The Saudis could plausibly purchase more weapons from China, which sold Saudi Arabia some intermediate-range missiles in the 1980s. The Saudis might also buy Russian arms to provide an additional incentive to dissuade Moscow from selling more sophisticated weapons to Iran.
It is possible, though unlikely, that the Saudi government might decide to conserve its resources and try to appease Tehran or, conversely, Riyadh might seek to acquire nuclear weapons as an ultimate deterrent. Whether Saudi Arabia relied on its emerging nuclear power program to manufacture nuclear weapons (which would take approximately a decade) or simply bought ready-made atomic bombs from Pakistan or other countries, Saudi Arabia’s acquisition of nuclear weapons would contribute to further nuclear proliferation in the Middle East, a development harmful to U.S. interests.
In terms of the scale and cost, this proposed deal dwarfs the previous U.S. military sales to Saudi Arabia. Several of the earlier U.S. defense packages—such as the 1981 sale of AWACS (Airborne Warning and Control System) and the 1992-1993 sale of 72 F-15s—alarmed Israel’s supporters in Congress, which required strong lobbying by the executive branch and other groups, as well as changes in the proposed package, to overcome. After the Defense Security Cooperation Agency issues formal notification of a planned arms sale, the Congress has 30 days to cancel or amend the sale.
On this occasion, Israel’s supporters have yet to evince much public opposition to the newly planned sales. One factor dampening Israeli concerns is that Saudi Arabia already possesses many of proposed weapons systems, so the sale would not represent a major qualitative leap in Saudi military potential. Many would expand capabilities currently in limited supply, while others would complement Saudi Arabia’s existing panoply of American- and European-made weapons.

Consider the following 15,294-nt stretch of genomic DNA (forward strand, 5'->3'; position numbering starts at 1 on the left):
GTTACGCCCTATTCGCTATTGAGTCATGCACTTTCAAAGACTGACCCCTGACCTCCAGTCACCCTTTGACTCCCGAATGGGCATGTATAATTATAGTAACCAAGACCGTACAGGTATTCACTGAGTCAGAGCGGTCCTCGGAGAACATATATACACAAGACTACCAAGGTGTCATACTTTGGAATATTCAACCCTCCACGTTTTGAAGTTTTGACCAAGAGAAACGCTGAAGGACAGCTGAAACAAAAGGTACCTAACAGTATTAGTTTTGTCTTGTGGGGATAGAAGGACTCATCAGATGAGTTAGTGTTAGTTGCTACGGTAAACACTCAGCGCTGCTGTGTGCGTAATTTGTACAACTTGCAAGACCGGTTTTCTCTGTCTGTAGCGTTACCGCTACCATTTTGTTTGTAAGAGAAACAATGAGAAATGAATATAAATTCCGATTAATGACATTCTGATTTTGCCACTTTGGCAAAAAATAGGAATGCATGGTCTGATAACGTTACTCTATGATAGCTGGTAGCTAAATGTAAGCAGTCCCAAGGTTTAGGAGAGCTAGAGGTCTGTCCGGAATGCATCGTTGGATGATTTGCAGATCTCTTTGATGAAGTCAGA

In addition, the United States has reportedly agreed not to outfit the weapons platforms provided Saudi Arabia with the most advanced capabilities suitable for attacking Israel, such as long-range stand-off weapons. Instead, they will be equipped with the modest armaments the United States normally sells with export versions of these warplanes.
The United States is also prepared to sell Israel even more advanced weapons to help sustain its military superiority. State Department spokesman P.J. Crowley has insisted that, “The United States would do nothing that would upset the current balance (of power) in the region.”
The Israeli ambassador to the United States, Michael Oren, has acknowledged that his defense experts “appreciate the administration’s efforts to maintain Israel’s qualitative military edge, and we expect to continue to discuss our concerns with the administration about the issues.”